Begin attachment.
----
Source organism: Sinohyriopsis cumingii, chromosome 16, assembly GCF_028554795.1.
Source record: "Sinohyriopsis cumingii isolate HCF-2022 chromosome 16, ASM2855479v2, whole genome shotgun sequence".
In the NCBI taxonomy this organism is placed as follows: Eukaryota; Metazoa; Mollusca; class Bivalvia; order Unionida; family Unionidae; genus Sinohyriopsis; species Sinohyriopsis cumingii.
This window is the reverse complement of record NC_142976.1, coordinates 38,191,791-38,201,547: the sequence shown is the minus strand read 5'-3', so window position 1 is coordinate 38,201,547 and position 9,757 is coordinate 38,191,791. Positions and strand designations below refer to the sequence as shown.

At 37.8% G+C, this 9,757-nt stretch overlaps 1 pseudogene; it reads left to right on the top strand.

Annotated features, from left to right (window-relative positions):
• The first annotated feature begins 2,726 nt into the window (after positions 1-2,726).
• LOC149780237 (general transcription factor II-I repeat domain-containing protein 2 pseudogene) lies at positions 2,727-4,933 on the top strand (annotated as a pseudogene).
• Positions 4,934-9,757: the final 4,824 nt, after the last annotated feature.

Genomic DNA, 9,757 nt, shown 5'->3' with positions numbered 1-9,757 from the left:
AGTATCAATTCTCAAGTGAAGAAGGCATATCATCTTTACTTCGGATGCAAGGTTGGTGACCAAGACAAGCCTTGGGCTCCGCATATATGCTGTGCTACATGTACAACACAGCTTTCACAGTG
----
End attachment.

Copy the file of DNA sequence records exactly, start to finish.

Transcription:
Source organism: Sinohyriopsis cumingii, chromosome 16, assembly GCF_028554795.1.
Source record: "Sinohyriopsis cumingii isolate HCF-2022 chromosome 16, ASM2855479v2, whole genome shotgun sequence".
In the NCBI taxonomy this organism is placed as follows: Eukaryota; Metazoa; Mollusca; class Bivalvia; order Unionida; family Unionidae; genus Sinohyriopsis; species Sinohyriopsis cumingii.
This window is the reverse complement of record NC_142976.1, coordinates 38,191,791-38,201,547: the sequence shown is the minus strand read 5'-3', so window position 1 is coordinate 38,201,547 and position 9,757 is coordinate 38,191,791. Positions and strand designations below refer to the sequence as shown.

At 37.8% G+C, this 9,757-nt stretch overlaps 1 pseudogene; it reads left to right on the top strand.

Annotated features, from left to right (window-relative positions):
• The first annotated feature begins 2,726 nt into the window (after positions 1-2,726).
• LOC149780237 (general transcription factor II-I repeat domain-containing protein 2 pseudogene) lies at positions 2,727-4,933 on the top strand (annotated as a pseudogene).
• Positions 4,934-9,757: the final 4,824 nt, after the last annotated feature.

Genomic DNA, 9,757 nt, shown 5'->3' with positions numbered 1-9,757 from the left:
AGTATCAATTCTCAAGTGAAGAAGGCATATCATCTTTACTTCGGATGCAAGGTTGGTGACCAAGACAAGCCTTGGGCTCCGCATATATGCTGTGCTACATGTACAACACAGCTTTCACAGTG